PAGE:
At first, she noticed nothing out of the ordinary about the middle-aged woman who showed up at her workplace offering the 22-year-old a hip and high-paying modelling gig.
In fact, Emily Brown thought the woman looked like a typical mom and had been quite convincing.
But the Sackville resident now knows she was duped. Brown would soon find out the woman who approached her while she was working alone at a Sackville coffee shop on Monday evening was not a Forever 21 recruiter, nor was her name Meta Lynn.
Brown reported the incident to the RCMP that evening. She also shared her story in a Facebook post that’s been shared more than 2,500 times.
“I just wanted to give a heads up to girls in the Sackville and Halifax area to avoid her if she tries to approach you, as there is no such thing as Forever 21 scouts here looking for local girls,” read part of her post.
Brown says she’s since received several responses to her post, many from other young women saying they had heard of others being propositioned in the exact same way.
Brown says she’s still shaken by the encounter.
“In retrospect, she did have a creepy kind of vibe about her. She wouldn’t take her eyes off me while I was making her coffee and I noticed she was staring at me before she even made me her
“But at the time she was very convincing.”
The woman left Brown with her phone number on a piece of paper before making a second appearance near the store about three hours later.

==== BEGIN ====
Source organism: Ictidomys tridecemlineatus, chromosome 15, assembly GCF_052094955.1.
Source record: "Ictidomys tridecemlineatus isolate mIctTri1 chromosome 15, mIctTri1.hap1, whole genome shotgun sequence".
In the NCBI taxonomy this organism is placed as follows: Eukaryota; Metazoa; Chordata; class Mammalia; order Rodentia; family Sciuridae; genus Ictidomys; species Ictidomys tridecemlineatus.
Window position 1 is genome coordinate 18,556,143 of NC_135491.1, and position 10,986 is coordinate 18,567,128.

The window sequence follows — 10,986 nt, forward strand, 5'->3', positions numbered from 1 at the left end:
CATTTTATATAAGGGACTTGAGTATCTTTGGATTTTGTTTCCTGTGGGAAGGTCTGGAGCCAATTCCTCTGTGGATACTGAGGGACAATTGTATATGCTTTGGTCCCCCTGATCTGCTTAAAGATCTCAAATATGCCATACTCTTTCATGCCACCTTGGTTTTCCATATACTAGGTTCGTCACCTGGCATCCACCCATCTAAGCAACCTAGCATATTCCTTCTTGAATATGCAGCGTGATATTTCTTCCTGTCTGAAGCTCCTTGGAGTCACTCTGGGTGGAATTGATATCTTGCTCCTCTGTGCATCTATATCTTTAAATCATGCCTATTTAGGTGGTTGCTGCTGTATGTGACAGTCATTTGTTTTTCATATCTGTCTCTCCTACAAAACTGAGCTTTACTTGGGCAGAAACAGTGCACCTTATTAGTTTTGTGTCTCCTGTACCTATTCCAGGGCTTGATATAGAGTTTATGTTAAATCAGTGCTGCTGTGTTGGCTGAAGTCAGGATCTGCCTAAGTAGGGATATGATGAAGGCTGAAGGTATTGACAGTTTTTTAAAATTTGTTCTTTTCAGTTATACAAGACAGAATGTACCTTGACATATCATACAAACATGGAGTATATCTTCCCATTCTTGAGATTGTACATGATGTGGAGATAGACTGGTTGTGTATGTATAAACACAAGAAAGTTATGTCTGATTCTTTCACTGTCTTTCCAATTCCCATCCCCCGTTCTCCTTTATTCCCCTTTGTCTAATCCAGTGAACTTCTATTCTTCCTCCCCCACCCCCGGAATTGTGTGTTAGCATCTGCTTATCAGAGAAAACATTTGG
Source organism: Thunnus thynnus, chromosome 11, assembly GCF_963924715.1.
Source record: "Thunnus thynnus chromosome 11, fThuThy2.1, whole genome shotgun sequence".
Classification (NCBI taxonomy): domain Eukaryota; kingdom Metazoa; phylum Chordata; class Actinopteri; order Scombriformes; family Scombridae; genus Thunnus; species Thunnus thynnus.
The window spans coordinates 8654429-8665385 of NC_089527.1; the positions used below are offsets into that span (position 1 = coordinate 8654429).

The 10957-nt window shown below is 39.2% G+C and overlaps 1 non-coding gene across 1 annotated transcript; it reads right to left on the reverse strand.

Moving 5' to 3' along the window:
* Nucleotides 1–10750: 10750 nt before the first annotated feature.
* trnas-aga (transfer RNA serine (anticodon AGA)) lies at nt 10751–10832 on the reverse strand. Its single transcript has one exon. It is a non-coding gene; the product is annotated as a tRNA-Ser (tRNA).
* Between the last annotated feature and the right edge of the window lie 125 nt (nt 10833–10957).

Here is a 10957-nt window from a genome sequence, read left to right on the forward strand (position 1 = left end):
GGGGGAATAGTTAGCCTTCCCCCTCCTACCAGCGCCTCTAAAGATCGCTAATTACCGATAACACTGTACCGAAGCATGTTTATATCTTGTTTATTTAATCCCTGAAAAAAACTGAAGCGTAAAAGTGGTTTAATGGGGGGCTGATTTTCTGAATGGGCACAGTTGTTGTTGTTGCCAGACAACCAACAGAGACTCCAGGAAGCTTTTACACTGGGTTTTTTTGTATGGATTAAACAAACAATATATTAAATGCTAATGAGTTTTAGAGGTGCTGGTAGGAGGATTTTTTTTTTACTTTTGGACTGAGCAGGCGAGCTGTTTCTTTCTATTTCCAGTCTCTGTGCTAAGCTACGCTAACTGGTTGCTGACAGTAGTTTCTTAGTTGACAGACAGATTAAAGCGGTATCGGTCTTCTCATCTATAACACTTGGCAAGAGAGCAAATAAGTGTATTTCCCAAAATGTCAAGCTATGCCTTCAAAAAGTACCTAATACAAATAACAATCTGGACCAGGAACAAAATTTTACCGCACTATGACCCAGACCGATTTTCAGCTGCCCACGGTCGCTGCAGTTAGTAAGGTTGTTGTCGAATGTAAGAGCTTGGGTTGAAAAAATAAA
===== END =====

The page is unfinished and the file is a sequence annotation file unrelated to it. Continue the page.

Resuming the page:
Brown’s mother, who spoke anonymously, spoke to her soon after the encounter and saw a potentially more sinister side to the woman’s motives. She urged her daughter to contact the RCMP.
“My first thought was this was possibly a human trafficking scheme,” said the woman. “People like that operate in a group and they can be quite convincing. I think it’s pretty scary to think how easy it is for young women to fall into that trap.”
The RCMP is not commenting on the case at this point. An employee of Forever 21 at Mic Mac Mall in Dartmouth, who spoke anonymously, said the clothing company does not employ anyone in such a scouting role.
Jackie Stevens, executive director of Avalon Sexual Assault Centre in Halifax, stopped short of calling the incident an attempt at luring the woman, but she did say the organization has heard of people being coaxed in similar ways for the purposes of sexual trafficking or sexual assault.
“They have experienced this either by someone they know and trust or by a stranger,” said Stevens. “For example, serial rapist Steven Ewanchuk was posting as a model talent scout and luring young women into a trailer in a mall parking lot for interviews.
“Some young women have identified being invited to go somewhere with a friend, i.e. party, and being trafficked. It is important for the general public to be aware that sometimes people target others for violence and victimization by taking advantage of their sense of trust and safety.”
Brown says she remains unsure of the woman’s motives but after the incident felt a duty to share her story in hopes of raising awareness.
“I wasn’t going to go public at first but something was telling me to do this, that I could be doing a good thing. In my case, I was kind of naïve to the possibility. I grew up in a small town my entire life, where you know everyone and you don’t think you could be a potential victim of something potentially so horrible.”